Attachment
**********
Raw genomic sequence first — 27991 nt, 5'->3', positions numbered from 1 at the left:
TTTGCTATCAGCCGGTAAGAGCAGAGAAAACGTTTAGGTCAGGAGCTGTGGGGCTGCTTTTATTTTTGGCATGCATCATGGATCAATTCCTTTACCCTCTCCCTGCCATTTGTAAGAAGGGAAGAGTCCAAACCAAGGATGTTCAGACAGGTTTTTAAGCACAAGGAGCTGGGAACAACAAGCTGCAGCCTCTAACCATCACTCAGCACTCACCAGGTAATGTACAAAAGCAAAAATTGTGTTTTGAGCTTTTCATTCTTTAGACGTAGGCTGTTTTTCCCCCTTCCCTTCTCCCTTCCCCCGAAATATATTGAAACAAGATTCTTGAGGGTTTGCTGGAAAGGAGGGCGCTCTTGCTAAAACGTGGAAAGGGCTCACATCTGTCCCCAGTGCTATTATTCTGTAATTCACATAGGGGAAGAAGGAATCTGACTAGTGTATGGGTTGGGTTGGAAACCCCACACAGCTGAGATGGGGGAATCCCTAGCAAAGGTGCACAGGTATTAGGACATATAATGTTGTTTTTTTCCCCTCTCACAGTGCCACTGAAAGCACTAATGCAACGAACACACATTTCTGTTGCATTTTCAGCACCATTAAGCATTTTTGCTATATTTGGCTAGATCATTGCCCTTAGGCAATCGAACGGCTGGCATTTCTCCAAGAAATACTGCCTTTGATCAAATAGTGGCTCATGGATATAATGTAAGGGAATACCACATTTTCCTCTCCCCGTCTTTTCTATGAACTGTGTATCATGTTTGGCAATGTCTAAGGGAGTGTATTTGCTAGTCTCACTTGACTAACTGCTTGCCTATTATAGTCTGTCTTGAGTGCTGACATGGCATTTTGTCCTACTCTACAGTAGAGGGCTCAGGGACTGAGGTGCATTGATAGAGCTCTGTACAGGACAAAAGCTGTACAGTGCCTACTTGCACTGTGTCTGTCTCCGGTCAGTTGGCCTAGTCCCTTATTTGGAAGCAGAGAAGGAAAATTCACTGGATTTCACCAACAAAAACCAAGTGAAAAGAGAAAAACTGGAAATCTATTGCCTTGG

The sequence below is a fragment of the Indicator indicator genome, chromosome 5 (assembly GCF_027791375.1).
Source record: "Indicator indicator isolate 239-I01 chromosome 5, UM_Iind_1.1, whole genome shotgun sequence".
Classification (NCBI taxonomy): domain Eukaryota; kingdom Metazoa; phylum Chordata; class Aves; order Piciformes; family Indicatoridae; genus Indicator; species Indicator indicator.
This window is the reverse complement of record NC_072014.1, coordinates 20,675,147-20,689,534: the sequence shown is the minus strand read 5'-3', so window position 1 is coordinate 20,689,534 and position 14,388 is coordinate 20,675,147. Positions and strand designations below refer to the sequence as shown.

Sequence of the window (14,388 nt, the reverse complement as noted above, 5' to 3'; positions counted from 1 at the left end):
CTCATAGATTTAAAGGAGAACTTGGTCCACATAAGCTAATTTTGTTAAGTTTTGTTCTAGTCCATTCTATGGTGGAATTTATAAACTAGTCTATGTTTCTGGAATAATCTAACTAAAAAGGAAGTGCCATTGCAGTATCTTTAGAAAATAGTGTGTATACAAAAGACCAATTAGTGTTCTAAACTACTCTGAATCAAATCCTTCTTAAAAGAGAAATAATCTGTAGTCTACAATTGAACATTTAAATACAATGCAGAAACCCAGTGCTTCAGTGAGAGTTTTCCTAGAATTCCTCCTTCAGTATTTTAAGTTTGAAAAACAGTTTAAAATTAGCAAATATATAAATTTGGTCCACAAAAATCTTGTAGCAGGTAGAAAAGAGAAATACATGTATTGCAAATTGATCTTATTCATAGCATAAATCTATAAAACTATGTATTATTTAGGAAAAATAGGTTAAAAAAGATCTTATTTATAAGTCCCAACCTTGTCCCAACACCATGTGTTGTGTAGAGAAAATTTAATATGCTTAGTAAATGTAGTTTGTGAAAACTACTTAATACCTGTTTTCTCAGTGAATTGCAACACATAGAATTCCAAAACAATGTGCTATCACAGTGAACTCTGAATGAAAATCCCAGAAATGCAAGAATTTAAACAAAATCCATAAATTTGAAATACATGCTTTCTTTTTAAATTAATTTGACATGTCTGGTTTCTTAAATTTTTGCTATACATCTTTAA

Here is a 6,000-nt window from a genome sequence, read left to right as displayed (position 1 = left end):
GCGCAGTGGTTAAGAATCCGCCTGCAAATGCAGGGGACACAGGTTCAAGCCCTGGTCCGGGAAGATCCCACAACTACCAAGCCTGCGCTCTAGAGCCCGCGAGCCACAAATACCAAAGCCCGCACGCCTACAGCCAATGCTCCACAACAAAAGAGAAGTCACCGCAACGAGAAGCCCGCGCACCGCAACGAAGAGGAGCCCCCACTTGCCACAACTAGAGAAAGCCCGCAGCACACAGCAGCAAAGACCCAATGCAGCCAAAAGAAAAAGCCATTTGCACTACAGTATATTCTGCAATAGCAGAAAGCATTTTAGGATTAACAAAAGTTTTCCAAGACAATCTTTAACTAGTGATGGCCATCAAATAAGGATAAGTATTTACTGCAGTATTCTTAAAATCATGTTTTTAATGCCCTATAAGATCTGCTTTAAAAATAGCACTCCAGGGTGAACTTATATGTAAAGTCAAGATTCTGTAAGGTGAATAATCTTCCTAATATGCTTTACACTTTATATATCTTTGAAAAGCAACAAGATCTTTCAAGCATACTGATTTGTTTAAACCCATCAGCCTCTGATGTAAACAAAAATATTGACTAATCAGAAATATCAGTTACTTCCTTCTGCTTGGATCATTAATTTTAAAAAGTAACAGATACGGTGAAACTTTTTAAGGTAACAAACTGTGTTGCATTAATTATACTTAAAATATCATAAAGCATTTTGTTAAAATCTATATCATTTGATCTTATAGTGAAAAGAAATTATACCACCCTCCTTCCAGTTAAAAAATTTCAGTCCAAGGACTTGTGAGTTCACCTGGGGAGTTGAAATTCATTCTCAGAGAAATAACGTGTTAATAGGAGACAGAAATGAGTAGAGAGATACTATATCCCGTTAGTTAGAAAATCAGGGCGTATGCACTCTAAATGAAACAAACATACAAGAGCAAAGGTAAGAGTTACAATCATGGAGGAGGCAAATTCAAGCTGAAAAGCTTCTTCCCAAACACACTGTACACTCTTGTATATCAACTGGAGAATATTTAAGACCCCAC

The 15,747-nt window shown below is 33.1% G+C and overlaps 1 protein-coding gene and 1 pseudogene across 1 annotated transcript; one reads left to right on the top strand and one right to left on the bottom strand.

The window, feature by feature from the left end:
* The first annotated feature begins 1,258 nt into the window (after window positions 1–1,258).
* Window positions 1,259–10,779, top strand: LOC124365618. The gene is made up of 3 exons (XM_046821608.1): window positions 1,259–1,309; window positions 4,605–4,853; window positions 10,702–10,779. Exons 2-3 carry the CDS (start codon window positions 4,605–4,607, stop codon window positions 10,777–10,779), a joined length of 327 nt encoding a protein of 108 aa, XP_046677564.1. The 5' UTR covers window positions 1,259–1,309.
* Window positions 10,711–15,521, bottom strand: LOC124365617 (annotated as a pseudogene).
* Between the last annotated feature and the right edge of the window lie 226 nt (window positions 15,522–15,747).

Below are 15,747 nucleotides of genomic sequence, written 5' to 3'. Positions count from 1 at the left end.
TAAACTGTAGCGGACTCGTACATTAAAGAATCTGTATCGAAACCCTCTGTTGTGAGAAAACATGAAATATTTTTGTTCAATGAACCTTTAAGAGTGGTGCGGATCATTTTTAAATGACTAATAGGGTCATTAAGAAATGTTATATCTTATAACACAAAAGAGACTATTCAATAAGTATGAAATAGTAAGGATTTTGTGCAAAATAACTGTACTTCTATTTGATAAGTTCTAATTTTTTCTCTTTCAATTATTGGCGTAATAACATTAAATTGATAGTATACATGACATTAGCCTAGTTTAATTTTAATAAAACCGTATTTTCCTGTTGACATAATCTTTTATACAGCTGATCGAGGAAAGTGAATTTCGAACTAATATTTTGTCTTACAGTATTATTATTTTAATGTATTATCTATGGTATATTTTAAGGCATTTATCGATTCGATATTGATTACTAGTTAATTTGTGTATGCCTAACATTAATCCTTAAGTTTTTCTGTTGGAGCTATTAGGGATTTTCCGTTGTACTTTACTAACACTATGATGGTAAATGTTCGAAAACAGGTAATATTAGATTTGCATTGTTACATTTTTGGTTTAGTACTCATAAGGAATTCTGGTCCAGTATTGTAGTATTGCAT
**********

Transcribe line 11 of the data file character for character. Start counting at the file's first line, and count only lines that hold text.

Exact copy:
The 15,747-nt window shown below is 33.1% G+C and overlaps 1 protein-coding gene and 1 pseudogene across 1 annotated transcript; one reads left to right on the top strand and one right to left on the bottom strand.